Madikizela-Mandela was born in the small village of Mbongweni in what is now Eastern Cape province, but moved as a young woman to Johannesburg where she became the country's first black medical social worker. While there, she met and, in 1958, married Mandela, already the head of the African National Congress.
When Mandela went into prison in 1964, she was left to raise their two daughters, Zenani and Zindzi. Under the apartheid government, she spent time in prison herself, including a year of solitary confinement.
Shortly after the Soweto uprising of 1976, she was banished by the apartheid government to the remote town of Brandfort, where she was forced to remain until 1985 - at which time she returned to Soweto to resume her public activities.
Her public troubles did not end with the Stompie Moeketsi case, though.
In 2003, she was convicted of theft and fraud for her role in a bank swindle in which ANC stationery was used to obtain loans for nonexistent employees. That sentence, too, was suspended.
Still, she maintained a measure of prominence within party circles, and she was not forgotten. Alfre Woodard, the American actress, played her in a 1987 TV movie called "Mandela," and Jennifer Hudson in a 2011 film called "Winnie," and she has even been a character in an opera.
This year, though, she had two more brushes with the authorities.
In March, police exhumed what they believe might be the bodies of two young Soweto activists who went missing in 1989, shortly after the father of one of the activists saw them in a vehicle with Madikizela-Mandela and members of her football club. The father said she told him that his son was "an apartheid spy." That case is still under investigation.
Not long after the exhumations, the police showed up on her doorstep in Soweto - trailed by local journalists - to confiscate some of her artwork and possessions to pay a debt of about $5,000 to a private school that had admitted her grandniece. No one answered the door, and the debt was quickly paid by her lawyer.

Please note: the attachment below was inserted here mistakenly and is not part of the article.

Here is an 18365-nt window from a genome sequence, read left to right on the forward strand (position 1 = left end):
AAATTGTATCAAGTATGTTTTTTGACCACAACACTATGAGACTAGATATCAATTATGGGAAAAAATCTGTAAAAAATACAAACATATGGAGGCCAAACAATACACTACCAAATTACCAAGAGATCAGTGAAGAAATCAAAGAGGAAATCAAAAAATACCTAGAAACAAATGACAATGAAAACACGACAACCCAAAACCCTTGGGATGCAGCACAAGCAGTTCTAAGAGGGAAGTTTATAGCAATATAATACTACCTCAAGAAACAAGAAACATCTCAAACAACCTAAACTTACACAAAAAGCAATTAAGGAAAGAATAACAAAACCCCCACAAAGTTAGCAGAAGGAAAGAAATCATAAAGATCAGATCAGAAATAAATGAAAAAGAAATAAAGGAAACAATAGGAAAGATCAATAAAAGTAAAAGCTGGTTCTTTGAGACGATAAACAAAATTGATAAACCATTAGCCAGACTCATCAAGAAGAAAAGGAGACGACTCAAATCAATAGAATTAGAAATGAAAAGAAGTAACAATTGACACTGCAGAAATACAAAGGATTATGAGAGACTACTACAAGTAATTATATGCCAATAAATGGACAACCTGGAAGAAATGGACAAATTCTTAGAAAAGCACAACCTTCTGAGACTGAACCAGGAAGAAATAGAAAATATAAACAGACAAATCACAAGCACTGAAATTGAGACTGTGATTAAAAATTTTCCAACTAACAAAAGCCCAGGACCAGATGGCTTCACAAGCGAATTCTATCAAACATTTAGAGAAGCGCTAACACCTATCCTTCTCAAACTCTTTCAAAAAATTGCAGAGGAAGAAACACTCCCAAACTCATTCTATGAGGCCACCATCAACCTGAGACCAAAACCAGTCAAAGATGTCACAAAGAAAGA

In recent weeks, though, she gingerly reasserted herself on the public stage, showing up several times to visit her ailing former husband in the hospital in the capital, Pretoria, where he had been clinging to life. That recent Soweto news conference was widely seen as a declaration that she intended to claim her share of the Mandela legacy, as did a subsequent interview with Britain's ITN network.
"When it suits the media, I am a murderer," she told the British interviewer, while insisting that all the charges against her were "manufactured by the system I was fighting against."
There is much skepticism here about whether she will be able to pull off yet another political resurrection after her ex-husband's death - or whether that is even what she wants.
"She has always felt that she played a major role in the Mandela story," said William Gumede, a professor of public management at the University of Witwatersrand in Johannesburg and the author of several books on the ANC.
"Winnie has argued that she played 80 percent of the role in elevating his status while he was in prison," Gumede said. "What she wants now is not so much political power as a place in the Mandela family. But then, they all want a slice of Mandela now."